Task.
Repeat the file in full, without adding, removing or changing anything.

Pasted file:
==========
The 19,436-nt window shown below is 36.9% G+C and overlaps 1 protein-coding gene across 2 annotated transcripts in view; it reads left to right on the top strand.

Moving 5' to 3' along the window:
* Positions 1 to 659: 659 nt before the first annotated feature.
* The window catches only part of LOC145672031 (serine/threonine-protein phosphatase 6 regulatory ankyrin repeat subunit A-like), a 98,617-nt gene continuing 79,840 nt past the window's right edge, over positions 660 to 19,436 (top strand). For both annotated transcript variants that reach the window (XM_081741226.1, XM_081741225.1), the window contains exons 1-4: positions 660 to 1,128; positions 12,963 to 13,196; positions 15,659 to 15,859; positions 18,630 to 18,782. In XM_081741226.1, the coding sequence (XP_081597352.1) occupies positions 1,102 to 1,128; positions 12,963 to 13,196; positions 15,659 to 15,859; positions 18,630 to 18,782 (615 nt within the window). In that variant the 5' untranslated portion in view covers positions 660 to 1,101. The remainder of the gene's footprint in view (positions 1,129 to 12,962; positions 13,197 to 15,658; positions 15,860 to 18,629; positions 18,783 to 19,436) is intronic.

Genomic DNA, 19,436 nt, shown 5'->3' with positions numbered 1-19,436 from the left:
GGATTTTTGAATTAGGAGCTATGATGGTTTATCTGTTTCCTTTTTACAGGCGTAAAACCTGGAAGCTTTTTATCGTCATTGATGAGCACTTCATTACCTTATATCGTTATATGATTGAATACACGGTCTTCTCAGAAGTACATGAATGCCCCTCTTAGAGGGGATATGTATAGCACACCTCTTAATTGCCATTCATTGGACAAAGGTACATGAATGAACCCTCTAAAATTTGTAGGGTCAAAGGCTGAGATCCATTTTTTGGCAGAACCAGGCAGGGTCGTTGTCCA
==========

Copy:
The 19,436-nt window shown below is 36.9% G+C and overlaps 1 protein-coding gene across 2 annotated transcripts in view; it reads left to right on the top strand.

Moving 5' to 3' along the window:
* Positions 1 to 659: 659 nt before the first annotated feature.
* The window catches only part of LOC145672031 (serine/threonine-protein phosphatase 6 regulatory ankyrin repeat subunit A-like), a 98,617-nt gene continuing 79,840 nt past the window's right edge, over positions 660 to 19,436 (top strand). For both annotated transcript variants that reach the window (XM_081741226.1, XM_081741225.1), the window contains exons 1-4: positions 660 to 1,128; positions 12,963 to 13,196; positions 15,659 to 15,859; positions 18,630 to 18,782. In XM_081741226.1, the coding sequence (XP_081597352.1) occupies positions 1,102 to 1,128; positions 12,963 to 13,196; positions 15,659 to 15,859; positions 18,630 to 18,782 (615 nt within the window). In that variant the 5' untranslated portion in view covers positions 660 to 1,101. The remainder of the gene's footprint in view (positions 1,129 to 12,962; positions 13,197 to 15,658; positions 15,860 to 18,629; positions 18,783 to 19,436) is intronic.

Genomic DNA, 19,436 nt, shown 5'->3' with positions numbered 1-19,436 from the left:
GGATTTTTGAATTAGGAGCTATGATGGTTTATCTGTTTCCTTTTTACAGGCGTAAAACCTGGAAGCTTTTTATCGTCATTGATGAGCACTTCATTACCTTATATCGTTATATGATTGAATACACGGTCTTCTCAGAAGTACATGAATGCCCCTCTTAGAGGGGATATGTATAGCACACCTCTTAATTGCCATTCATTGGACAAAGGTACATGAATGAACCCTCTAAAATTTGTAGGGTCAAAGGCTGAGATCCATTTTTTGGCAGAACCAGGCAGGGTCGTTGTCCA